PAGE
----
Directed by Jennifer Yuh Nelson, Alessandro Carloni
Starring Jack Black, Dustin Hoffman, Angelina Jolie, Seth Rogen, JK Simmons, James Hong, Jackie Chan

When they’re really working, the Kung Fu Panda movies are pretty great, marrying the traditions and aesthetics of Hong Kong martial arts movies with the dizzying possibilities of modern CGI animation. When they don’t – and this latest offering is the first one that dips from “great” to “okay” in terms of quality – they feel like a below-par episode of a favourite TV series: all the familiar elements are there, but are not used to their usual excellent effect.

Coming in at a brisk 95 minutes, Kung Fu Panda 3 packs a lot of incident into its lean running time, to oddly muted dramatic effect. There’s a new villain stalking the film’s Ancient-China-With-Funny-Animals setting: Kai (JK Simmons), a hulking, ghostly yak who has the power to steal the chi power (call it the Force) from other kung fu masters. Cranky but benevolent Master Shifu (Dustin Hoffman) wants to retire, which means Po (Jack Black) the eponymous panda, needs to step up and learn to be a teacher as well as a student. Meanwhile, Po’s birth father, Li Shan (Bryan Cranston) shows up, much to the consternation of his adoptive dad, Mr Ping (the great James Hong), telling of a secret panda village high in the mountains where Po has dozens of relatives waiting to welcome him with open arms. It also transpires that pandas here are instinctive masters of chi power, making them an obvious target for bad guy Kai, and all our ducks are in a row.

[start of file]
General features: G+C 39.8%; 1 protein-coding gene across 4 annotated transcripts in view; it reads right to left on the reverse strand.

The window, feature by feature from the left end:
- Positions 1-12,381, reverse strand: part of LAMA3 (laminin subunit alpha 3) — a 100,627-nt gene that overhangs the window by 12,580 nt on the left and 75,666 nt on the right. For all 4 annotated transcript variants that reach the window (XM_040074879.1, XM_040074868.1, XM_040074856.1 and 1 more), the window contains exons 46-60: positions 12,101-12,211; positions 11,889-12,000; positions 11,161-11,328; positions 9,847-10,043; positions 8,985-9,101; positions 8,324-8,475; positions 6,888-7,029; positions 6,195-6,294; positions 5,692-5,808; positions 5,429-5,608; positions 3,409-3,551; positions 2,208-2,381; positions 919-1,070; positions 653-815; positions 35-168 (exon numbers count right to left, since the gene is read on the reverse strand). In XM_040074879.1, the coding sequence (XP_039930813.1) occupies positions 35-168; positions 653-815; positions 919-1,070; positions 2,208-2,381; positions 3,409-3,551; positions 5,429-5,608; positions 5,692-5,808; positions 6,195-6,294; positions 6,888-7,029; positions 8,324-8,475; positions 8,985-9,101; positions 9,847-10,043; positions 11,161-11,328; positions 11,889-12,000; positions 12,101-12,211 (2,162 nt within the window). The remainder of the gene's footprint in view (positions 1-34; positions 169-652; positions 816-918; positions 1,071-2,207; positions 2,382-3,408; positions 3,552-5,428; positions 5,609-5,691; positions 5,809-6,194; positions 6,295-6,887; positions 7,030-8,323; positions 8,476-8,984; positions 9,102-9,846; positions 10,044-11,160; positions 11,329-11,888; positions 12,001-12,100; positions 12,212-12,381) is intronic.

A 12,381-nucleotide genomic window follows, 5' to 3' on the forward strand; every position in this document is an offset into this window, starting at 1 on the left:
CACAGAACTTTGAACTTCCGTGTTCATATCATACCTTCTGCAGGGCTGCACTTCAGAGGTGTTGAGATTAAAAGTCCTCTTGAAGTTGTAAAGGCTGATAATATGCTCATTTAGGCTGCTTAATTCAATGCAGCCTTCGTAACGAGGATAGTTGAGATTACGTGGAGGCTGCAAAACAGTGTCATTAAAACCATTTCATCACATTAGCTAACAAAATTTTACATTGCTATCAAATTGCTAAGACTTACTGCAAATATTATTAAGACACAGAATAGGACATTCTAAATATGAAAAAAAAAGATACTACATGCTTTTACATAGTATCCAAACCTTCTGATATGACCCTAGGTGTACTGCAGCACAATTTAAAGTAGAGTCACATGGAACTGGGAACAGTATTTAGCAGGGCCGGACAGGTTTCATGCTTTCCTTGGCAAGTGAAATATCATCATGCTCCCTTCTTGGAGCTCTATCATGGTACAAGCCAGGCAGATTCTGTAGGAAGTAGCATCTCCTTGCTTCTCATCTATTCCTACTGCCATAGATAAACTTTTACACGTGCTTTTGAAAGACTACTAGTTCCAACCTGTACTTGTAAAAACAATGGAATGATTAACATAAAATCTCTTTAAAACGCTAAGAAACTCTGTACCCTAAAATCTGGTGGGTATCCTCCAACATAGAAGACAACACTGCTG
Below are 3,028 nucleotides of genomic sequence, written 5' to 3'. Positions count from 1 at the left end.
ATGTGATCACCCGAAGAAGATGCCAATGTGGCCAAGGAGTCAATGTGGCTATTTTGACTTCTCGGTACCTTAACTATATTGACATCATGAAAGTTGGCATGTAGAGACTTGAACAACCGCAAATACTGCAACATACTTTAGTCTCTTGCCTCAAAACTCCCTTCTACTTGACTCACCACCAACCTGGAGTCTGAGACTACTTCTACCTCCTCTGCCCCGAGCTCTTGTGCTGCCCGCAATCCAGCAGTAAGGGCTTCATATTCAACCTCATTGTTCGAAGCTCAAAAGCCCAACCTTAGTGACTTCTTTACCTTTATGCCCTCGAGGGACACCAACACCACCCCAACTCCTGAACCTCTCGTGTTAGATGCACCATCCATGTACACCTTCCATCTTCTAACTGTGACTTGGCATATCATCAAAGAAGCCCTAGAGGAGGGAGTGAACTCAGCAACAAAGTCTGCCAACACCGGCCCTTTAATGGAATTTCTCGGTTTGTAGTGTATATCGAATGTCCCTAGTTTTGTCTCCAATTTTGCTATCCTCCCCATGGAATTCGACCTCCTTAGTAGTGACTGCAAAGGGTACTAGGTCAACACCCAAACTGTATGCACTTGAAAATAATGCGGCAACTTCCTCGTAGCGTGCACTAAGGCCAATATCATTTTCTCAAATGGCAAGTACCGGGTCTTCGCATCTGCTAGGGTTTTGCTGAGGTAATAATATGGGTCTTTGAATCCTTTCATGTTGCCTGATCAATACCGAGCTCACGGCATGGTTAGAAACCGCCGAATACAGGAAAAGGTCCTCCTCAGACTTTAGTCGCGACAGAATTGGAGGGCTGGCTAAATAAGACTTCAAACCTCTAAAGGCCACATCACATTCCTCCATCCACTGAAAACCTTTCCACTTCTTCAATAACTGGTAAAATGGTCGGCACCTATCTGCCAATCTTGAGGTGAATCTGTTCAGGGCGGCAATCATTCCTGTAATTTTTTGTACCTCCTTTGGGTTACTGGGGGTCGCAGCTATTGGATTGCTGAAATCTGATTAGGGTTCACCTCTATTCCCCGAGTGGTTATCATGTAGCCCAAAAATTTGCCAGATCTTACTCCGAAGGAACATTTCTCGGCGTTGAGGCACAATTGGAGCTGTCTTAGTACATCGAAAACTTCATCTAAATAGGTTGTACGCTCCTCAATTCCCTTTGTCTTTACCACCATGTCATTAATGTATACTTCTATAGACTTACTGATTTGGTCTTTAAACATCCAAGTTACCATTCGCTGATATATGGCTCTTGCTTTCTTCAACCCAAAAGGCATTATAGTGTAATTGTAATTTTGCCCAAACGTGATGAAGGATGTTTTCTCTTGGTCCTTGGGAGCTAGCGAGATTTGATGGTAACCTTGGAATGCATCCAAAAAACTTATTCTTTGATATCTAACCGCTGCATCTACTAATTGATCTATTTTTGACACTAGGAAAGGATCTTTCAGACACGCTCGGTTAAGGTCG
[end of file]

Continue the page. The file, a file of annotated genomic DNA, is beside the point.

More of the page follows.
Kung Fu Panda 3 is consistently entertaining moment by moment, but doesn’t build to much. There’s plenty to enjoy here: the animation and production design are gorgeous, the introduction of an explicitly supernatural threat in the form of Kai is welcome (and we can thank EP Guillermo Del Toro for that), the action is inventive and often quite awe-inspiring, lifting from high-fantasy wuxia cinema rather than more grounded chop-socky fare. Still, it doesn’t add up to much; the threat never seems like a credible one, and the status quo (or at least the new status quo, with a buttload of pandas running around being goofy and cute) is restored very easily.

Indeed, I suspect this was intended to be a longer film and we lost a lot of narrative in order to get the running time down. There’s a panda character, Mei Mei, who feels like she should have a bigger part to play if only by virtue of the fact that she is voiced by Kate Hudson (who replaced Rebel Wilson when production went over schedule). Moreover, the film doesn’t really give itself room to breathe – it feels rushed as all hell, with all non-vital connective tissue excised. These films have always presented a world that’s fun to hang out in; this time around, they don’t give us time to.

Kung Fu Panda 3 isn’t a bad film, but it’s pretty slight compared to what has gone before. You’re almost certain to have a good time with it, but it lacks the thematic depth and lightness of touch that made its predecessors so good.


Leave a Reply

Your email address will not be published.